Making a positive impression

How do you strike the right tone when responding to reviewers? First, remember to thank the reviewers, regardless of the nature of their comments. Give them the impression, true or otherwise, that all of their comments were welcomed. Thank them for their positive comments and repeat these positive points before moving on to your responses to their concerns. Remember, the editor will be reading your responses, and this gives you an opportunity to highlight the reviewers' positive impressions of your work.

Structuring your responses to the reviewers

It is a good idea to begin each response by quoting the reviewer's comment before providing your answer. Then, you can describe the corresponding changes you have made to the text, give details of any additional work performed to address their concerns, or provide a polite rebuttal. While the first two types of response are relatively simple, making a robust but polite rebuttal is often more challenging.

Perhaps the reviewer's criticism is the result of their failure to understand a particular aspect of your work or a statement made in your manuscript. In this case, the best strategy is to apologize for the confusion and provide clarification. This situation might highlight an area of your manuscript that needs further work to better convey the details of your study or its findings, and as such, you should view it as a chance to improve the quality of your manuscript. The ability to point to a change made to the manuscript can help give a positive impression not only to the reviewer but also to the editor.

In other cases, you may simply disagree with the reviewer's point of view on an issue related to your work, and in this situation, a counter-argument that is well supported by your results or by the published work of others can support the validity of your work and your findings. This can have a major impact on how the paper is perceived by the editor, which in turn can affect his or her decision to either publish or reject your manuscript. It allows the editor to gauge whether your work is robust, i.e., will it be able to stand up to scrutiny in the field, which can ultimately affect the reputation of the journal. Some specific examples for phrasing your responses to reviewers in a polite and effective way can be found in the article "Responding to Reviewers: You Can't Always Say What You'd Like" and in our downloadable resource on this topic.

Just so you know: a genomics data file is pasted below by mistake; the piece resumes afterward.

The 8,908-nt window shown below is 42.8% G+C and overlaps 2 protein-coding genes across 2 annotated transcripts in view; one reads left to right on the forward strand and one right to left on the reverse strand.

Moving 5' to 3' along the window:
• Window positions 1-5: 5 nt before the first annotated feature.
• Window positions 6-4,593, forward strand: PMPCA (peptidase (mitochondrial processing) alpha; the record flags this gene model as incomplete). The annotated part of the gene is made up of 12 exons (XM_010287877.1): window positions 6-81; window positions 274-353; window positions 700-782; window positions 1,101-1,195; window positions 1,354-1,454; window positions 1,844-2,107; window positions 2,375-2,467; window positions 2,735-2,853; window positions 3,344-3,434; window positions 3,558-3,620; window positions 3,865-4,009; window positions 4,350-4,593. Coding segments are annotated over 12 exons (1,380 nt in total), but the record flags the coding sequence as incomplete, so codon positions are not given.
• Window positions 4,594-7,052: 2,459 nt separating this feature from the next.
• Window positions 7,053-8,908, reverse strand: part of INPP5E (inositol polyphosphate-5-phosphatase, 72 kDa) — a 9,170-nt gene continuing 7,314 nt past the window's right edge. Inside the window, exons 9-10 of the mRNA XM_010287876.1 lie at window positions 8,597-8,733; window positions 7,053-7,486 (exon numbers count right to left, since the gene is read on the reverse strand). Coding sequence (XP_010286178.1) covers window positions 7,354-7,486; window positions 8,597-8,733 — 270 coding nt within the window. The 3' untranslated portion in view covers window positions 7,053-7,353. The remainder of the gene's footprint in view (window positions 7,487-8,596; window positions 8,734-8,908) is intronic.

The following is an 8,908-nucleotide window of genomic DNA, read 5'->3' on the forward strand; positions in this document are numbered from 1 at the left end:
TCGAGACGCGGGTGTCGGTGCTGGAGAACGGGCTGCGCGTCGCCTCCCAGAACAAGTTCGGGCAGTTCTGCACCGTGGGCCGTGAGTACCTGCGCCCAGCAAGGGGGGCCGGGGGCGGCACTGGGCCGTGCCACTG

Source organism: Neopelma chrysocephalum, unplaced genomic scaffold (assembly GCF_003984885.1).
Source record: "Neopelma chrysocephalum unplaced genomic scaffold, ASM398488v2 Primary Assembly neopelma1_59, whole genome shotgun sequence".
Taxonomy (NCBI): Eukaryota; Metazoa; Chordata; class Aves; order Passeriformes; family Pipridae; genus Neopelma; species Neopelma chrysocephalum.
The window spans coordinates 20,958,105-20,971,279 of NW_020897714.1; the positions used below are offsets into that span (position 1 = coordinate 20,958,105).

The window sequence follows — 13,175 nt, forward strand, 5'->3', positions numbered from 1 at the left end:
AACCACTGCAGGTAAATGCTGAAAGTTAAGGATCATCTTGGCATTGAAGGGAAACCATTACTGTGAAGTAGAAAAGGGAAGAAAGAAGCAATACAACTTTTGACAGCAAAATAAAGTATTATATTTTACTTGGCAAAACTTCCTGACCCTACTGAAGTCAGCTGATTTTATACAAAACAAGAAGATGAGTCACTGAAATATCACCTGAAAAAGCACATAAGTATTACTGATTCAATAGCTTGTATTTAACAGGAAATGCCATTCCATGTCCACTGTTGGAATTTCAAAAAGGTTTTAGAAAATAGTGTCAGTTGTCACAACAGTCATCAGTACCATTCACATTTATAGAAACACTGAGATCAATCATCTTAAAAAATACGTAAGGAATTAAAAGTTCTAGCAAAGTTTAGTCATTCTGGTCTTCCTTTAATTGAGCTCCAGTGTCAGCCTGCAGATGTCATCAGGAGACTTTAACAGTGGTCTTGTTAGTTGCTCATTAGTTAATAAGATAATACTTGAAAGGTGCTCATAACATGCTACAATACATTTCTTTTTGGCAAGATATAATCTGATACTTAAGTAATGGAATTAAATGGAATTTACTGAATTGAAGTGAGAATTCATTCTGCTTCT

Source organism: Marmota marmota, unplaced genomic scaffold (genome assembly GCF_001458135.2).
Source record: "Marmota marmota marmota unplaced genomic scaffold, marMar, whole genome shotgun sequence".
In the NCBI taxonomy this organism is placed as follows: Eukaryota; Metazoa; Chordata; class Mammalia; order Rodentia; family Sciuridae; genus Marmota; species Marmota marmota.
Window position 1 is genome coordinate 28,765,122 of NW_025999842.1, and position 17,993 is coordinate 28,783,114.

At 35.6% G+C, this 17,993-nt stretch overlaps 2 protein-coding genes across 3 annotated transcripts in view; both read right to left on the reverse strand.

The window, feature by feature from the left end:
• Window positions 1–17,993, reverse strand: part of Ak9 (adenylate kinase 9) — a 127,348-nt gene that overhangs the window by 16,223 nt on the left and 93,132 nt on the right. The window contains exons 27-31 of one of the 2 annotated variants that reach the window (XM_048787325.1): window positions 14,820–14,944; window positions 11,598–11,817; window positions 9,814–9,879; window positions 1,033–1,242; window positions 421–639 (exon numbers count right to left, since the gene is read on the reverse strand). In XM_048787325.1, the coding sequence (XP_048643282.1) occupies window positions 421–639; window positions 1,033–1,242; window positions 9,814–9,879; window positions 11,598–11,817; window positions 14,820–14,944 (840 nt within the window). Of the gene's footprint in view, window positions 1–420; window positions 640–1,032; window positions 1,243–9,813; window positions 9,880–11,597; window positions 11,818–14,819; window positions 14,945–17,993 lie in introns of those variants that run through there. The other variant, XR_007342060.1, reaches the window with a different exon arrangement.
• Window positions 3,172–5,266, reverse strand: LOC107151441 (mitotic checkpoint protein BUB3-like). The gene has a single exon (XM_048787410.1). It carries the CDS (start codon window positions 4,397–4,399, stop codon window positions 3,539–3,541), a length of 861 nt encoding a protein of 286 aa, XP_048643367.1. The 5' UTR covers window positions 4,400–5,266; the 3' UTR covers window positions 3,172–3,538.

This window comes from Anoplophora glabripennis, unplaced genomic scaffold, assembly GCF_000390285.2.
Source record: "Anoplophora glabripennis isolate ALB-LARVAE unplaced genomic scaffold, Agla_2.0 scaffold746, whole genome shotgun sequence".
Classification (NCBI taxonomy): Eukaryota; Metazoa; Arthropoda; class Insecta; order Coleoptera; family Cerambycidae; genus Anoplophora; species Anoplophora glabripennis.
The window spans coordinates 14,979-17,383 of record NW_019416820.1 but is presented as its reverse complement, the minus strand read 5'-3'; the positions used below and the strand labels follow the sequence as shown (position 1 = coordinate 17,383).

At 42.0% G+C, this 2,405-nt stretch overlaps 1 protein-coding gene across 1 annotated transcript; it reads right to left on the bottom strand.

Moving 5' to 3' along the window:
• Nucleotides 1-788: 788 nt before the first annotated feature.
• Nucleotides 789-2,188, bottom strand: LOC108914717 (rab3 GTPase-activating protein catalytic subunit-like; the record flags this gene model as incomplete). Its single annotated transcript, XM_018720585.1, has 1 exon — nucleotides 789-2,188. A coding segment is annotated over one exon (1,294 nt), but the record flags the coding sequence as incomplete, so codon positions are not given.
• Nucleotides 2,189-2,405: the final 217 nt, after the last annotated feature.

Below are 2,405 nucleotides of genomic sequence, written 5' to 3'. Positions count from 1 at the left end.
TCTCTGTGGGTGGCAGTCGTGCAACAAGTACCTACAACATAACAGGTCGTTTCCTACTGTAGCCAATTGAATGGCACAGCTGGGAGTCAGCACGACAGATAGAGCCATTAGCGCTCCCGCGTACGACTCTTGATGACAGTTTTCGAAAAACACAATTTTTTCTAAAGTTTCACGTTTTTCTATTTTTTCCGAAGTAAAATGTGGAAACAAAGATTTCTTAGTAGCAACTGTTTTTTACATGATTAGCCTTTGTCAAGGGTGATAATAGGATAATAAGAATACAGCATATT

Using simple stand-alone responses

As a final point, it is a good idea to include specific details of any changes made to the manuscript, quoting any changed sentences or passages, rather than simply giving page and line numbers, etc., to locate the changes. This provides the reviewers and editor with an easily understood, stand-alone set of responses, and they will not have to hunt through your revised manuscript to track down your changes. Similarly, be sure to define any abbreviations that you choose to use in your responses. This is especially important when writing about highly technical work.

Maximizing your chances of publication

In summary, peer review can be a lengthy and uncertain process, and receiving a list of criticisms of your work can be a negative experience; however, by viewing it as an opportunity and taking a positive approach to writing persuasive responses to the reviewers, you can impact the editor's perception of your work and greatly increase the likelihood that your manuscript will be accepted for publication.

If you have any questions, write to us anytime. Good luck!

ReviewersPeer review and publicationPublishing processJournal editorsAuthor ResourcesPeer review